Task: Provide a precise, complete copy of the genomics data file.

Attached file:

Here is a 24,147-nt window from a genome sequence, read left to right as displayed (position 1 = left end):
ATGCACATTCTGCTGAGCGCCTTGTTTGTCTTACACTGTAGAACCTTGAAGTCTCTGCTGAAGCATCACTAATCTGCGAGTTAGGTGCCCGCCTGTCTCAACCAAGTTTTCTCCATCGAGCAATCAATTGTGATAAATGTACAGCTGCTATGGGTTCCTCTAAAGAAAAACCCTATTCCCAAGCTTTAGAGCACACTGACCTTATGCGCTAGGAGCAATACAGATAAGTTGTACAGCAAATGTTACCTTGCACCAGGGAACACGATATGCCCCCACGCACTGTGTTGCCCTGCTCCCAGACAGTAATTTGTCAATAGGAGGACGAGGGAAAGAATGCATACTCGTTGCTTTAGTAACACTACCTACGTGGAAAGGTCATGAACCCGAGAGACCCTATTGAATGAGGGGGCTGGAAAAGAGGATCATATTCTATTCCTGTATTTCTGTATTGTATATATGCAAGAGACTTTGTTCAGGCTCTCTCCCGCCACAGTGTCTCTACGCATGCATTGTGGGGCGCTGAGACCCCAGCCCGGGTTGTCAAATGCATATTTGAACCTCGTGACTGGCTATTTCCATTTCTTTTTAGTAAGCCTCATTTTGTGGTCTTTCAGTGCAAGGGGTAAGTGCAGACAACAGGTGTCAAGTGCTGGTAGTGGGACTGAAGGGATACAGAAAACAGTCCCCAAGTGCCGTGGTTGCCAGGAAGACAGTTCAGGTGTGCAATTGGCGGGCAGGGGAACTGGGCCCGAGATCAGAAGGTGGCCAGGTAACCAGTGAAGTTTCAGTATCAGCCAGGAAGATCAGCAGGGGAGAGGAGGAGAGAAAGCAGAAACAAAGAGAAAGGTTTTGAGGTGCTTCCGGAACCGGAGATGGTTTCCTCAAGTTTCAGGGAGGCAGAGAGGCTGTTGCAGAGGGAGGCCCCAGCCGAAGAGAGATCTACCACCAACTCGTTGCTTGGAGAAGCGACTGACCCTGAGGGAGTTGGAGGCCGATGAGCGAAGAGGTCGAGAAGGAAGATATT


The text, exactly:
Here is a 24,147-nt window from a genome sequence, read left to right as displayed (position 1 = left end):
ATGCACATTCTGCTGAGCGCCTTGTTTGTCTTACACTGTAGAACCTTGAAGTCTCTGCTGAAGCATCACTAATCTGCGAGTTAGGTGCCCGCCTGTCTCAACCAAGTTTTCTCCATCGAGCAATCAATTGTGATAAATGTACAGCTGCTATGGGTTCCTCTAAAGAAAAACCCTATTCCCAAGCTTTAGAGCACACTGACCTTATGCGCTAGGAGCAATACAGATAAGTTGTACAGCAAATGTTACCTTGCACCAGGGAACACGATATGCCCCCACGCACTGTGTTGCCCTGCTCCCAGACAGTAATTTGTCAATAGGAGGACGAGGGAAAGAATGCATACTCGTTGCTTTAGTAACACTACCTACGTGGAAAGGTCATGAACCCGAGAGACCCTATTGAATGAGGGGGCTGGAAAAGAGGATCATATTCTATTCCTGTATTTCTGTATTGTATATATGCAAGAGACTTTGTTCAGGCTCTCTCCCGCCACAGTGTCTCTACGCATGCATTGTGGGGCGCTGAGACCCCAGCCCGGGTTGTCAAATGCATATTTGAACCTCGTGACTGGCTATTTCCATTTCTTTTTAGTAAGCCTCATTTTGTGGTCTTTCAGTGCAAGGGGTAAGTGCAGACAACAGGTGTCAAGTGCTGGTAGTGGGACTGAAGGGATACAGAAAACAGTCCCCAAGTGCCGTGGTTGCCAGGAAGACAGTTCAGGTGTGCAATTGGCGGGCAGGGGAACTGGGCCCGAGATCAGAAGGTGGCCAGGTAACCAGTGAAGTTTCAGTATCAGCCAGGAAGATCAGCAGGGGAGAGGAGGAGAGAAAGCAGAAACAAAGAGAAAGGTTTTGAGGTGCTTCCGGAACCGGAGATGGTTTCCTCAAGTTTCAGGGAGGCAGAGAGGCTGTTGCAGAGGGAGGCCCCAGCCGAAGAGAGATCTACCACCAACTCGTTGCTTGGAGAAGCGACTGACCCTGAGGGAGTTGGAGGCCGATGAGCGAAGAGGTCGAGAAGGAAGATATT